Labor law issues continued to make news in 2017, as state and local governments adopted new legislation at a frenzied pace. The new laws resulted in an array of posting changes, with an emphasis on minimum wage and paid sick leave.
Cities and states have been more active than the federal government, with many introducing their own laws with more generous benefits for workers. In fact, no mandatory changes were made to any of the following federal posters in 2017:
- FLSA/Minimum Wage
In the past year alone, minimum wage increases took effect in approximately 75 states, cities and counties across the United States. At least a dozen cities and counties also enacted paid sick leave benefits for employees. And many more posting changes are expected through January and into the near future.
From 2013 to mid-2017, 376 employment law updates required revisions or new additions to labor law posters. In 2016 alone, there were 120 changes, with only three at the federal level.
These developments aren’t surprising. As the Trump administration moves toward federal deregulation, city and state governments are taking regulatory issues into their own hands. As a result, the compliance environment for businesses is more complicated than ever.
Lawmakers Approve General Minimum Wage Laws Nationwide
By far, minimum wage laws have experienced the most activity — and the subject continues to make headlines year after year.
These adjustments at the local level are expected, considering the most recent federal minimum wage increase was back in 2009. Currently, the minimum wage rate for most non-exempt workers stands at $7.25 an hour.
Local governments are enacting new minimum wage laws at a rapid pace: 2015 ended with only 15 local minimum wage laws on the books. By mid-2017, that figure had jumped to 70.
Some of the laws more than double the federal wage. Others implement minor increases over time, which means employers with multiple locations may deal with changes through the year 2020 or even 2022, in many cases.
The definitions of “large” and “small” businesses, as they apply to minimum wage, also differ by jurisdiction. This can affect the rate at which employers are expected to increase their minimum wages in localities where higher rates are being phased in.
Sick Leave and Pregnancy Laws Gained Momentum in 2017
Paid sick leave laws also garnered national attention in 2017, with Rhode Island joining the list of seven states (and more than 30 localities) with paid sick leave laws.
Paid sick leave posting changes nationwide to date in 2017 are 12.
At the same time, increased protections for pregnant women in a growing number of states resulted in posting changes in Connecticut, Illinois, and Nevada.
States and cities passed legislation specifically targeting pregnancy discrimination and clarifying employers’ responsibilities to provide reasonable accommodations for pregnant employees. For example, some of these laws required employers to give pregnant employees more or longer bathroom breaks, longer or more frequent rest periods, light-duty assignments, job transfers, leave time and other accommodations.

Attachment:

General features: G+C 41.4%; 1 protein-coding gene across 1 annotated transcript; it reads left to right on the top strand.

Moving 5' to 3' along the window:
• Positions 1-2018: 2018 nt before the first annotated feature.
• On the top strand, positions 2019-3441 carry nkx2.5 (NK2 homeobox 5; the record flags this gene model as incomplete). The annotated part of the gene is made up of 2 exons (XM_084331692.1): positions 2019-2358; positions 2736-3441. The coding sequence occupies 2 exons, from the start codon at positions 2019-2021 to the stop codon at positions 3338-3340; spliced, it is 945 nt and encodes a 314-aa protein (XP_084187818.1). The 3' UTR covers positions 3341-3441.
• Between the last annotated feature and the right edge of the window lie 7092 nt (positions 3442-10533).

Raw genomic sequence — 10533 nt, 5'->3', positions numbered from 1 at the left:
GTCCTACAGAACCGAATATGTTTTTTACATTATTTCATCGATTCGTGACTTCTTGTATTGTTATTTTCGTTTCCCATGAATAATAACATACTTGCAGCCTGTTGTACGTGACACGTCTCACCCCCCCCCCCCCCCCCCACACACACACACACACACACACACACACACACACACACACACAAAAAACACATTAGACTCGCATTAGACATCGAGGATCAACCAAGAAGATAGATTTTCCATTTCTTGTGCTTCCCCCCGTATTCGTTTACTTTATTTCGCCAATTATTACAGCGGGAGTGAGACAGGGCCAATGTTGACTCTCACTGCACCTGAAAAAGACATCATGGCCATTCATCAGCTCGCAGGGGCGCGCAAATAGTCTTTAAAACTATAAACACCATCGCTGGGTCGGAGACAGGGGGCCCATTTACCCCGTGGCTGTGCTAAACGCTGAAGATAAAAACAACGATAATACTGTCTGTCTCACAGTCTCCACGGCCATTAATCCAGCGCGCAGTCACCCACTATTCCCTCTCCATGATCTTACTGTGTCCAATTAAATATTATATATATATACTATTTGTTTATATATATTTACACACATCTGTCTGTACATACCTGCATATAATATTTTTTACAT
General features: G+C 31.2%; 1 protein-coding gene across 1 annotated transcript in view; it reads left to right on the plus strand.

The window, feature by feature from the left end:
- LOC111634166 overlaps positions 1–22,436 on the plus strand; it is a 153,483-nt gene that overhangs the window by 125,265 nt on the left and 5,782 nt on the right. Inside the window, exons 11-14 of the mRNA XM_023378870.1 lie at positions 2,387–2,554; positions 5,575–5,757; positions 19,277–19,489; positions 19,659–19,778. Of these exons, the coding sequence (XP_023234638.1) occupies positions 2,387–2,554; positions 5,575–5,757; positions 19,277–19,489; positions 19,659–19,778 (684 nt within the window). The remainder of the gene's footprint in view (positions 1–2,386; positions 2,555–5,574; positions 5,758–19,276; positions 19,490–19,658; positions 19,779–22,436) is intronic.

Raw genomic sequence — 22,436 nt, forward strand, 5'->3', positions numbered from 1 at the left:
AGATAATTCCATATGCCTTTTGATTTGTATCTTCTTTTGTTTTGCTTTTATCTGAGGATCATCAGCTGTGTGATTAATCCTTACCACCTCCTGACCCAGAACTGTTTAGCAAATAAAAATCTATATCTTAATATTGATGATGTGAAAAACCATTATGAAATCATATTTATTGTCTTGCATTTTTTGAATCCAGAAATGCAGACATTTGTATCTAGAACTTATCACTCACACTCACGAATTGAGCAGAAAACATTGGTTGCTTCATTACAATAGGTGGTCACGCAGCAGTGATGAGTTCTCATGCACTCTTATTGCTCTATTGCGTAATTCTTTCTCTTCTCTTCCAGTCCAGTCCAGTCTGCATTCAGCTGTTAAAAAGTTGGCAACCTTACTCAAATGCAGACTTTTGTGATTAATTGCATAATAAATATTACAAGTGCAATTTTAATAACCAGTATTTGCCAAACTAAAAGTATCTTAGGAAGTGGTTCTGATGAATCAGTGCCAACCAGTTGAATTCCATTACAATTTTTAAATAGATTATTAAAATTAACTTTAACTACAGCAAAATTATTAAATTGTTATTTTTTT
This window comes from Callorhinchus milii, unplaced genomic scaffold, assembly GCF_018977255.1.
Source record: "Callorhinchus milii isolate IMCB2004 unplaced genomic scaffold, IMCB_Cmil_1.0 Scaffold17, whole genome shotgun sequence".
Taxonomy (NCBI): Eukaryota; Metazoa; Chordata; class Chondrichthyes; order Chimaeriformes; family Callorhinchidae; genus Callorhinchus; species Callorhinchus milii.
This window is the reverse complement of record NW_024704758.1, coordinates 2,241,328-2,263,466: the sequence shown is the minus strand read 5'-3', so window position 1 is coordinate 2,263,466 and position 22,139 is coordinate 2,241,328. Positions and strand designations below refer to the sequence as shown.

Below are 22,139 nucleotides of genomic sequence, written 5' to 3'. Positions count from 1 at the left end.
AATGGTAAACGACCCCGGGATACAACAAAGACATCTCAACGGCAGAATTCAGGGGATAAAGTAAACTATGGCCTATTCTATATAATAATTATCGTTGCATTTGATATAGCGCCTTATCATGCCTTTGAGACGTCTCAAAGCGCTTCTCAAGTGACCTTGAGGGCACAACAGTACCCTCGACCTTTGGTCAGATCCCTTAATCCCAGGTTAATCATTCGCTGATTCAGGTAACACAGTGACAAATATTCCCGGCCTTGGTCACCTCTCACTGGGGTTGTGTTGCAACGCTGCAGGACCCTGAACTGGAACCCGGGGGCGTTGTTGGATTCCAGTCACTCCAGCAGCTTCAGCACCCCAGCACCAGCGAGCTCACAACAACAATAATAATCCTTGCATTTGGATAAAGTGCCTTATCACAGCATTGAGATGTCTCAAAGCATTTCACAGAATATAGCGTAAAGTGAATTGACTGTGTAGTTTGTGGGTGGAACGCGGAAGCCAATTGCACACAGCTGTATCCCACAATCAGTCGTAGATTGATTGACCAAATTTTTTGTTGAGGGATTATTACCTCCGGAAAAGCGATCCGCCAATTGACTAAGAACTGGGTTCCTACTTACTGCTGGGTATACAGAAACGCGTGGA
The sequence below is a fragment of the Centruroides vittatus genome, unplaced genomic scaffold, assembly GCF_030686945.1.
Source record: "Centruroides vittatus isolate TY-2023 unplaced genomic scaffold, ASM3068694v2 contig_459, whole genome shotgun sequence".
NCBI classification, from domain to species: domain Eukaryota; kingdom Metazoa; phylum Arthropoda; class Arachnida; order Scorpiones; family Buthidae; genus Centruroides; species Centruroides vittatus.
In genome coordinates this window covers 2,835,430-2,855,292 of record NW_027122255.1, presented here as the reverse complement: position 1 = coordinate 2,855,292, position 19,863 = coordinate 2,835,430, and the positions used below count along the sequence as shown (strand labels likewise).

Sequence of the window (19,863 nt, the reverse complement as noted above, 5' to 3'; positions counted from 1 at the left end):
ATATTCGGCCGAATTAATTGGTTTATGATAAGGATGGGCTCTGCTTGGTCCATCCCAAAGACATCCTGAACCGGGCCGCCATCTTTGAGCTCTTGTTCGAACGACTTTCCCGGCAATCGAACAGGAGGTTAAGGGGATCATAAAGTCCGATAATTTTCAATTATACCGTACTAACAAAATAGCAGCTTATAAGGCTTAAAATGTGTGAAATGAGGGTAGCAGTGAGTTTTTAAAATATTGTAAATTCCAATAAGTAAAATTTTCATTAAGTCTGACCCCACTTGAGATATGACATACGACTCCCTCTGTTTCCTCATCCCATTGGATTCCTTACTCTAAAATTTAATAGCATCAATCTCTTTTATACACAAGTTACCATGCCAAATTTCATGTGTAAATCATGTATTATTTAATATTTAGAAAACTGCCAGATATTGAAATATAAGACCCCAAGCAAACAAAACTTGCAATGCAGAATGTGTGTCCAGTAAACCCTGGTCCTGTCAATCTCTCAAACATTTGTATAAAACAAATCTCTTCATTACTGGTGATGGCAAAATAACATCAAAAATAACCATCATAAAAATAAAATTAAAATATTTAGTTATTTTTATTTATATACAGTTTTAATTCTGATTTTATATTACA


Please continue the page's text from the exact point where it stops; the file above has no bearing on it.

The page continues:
In 2017, Connecticut, Illinois, and Nevada had poster changes as a result of these new laws.
The Nevada law also imposes a notification requirement, requiring employers to provide employees written notice of their rights under the law, in addition to the posting requirement.
Potential Federal Changes for 2018
Looking ahead, the potential for more sweeping federal changes still exists. Pending in Congress is the Healthy Families Act, the Workflex in the 21st Century Act and the Legal Workforce Act, all of which could affect federal labor law postings in 2018.
The Healthy Families Act would require employers with 15 or more employees to permit each employee to earn at least one hour of paid sick time for every 30 hours worked.
Under the Workflex in the 21st Century Act, employers that choose to participate in the program would follow a single federal framework for offering their full- and part-time employees paid leave. Participating employers would also be required to offer all employees a flexible work—or workflex—option, which could include a compressed work schedule, telecommuting program, job-sharing program or other option. Those employers that opt-in would be exempt from state and local paid leave and workflex laws.
Deregulation Means More State and Local Posting Changes
Whether federal laws are held up due to congressional gridlock, or because of the new administration’s focus on reducing or rolling back provisions, the result is the same. States and cities are picking up the pace and passing their own laws, which means employers must understand and comply with multiple levels of regulations — and workplace posting requirements.
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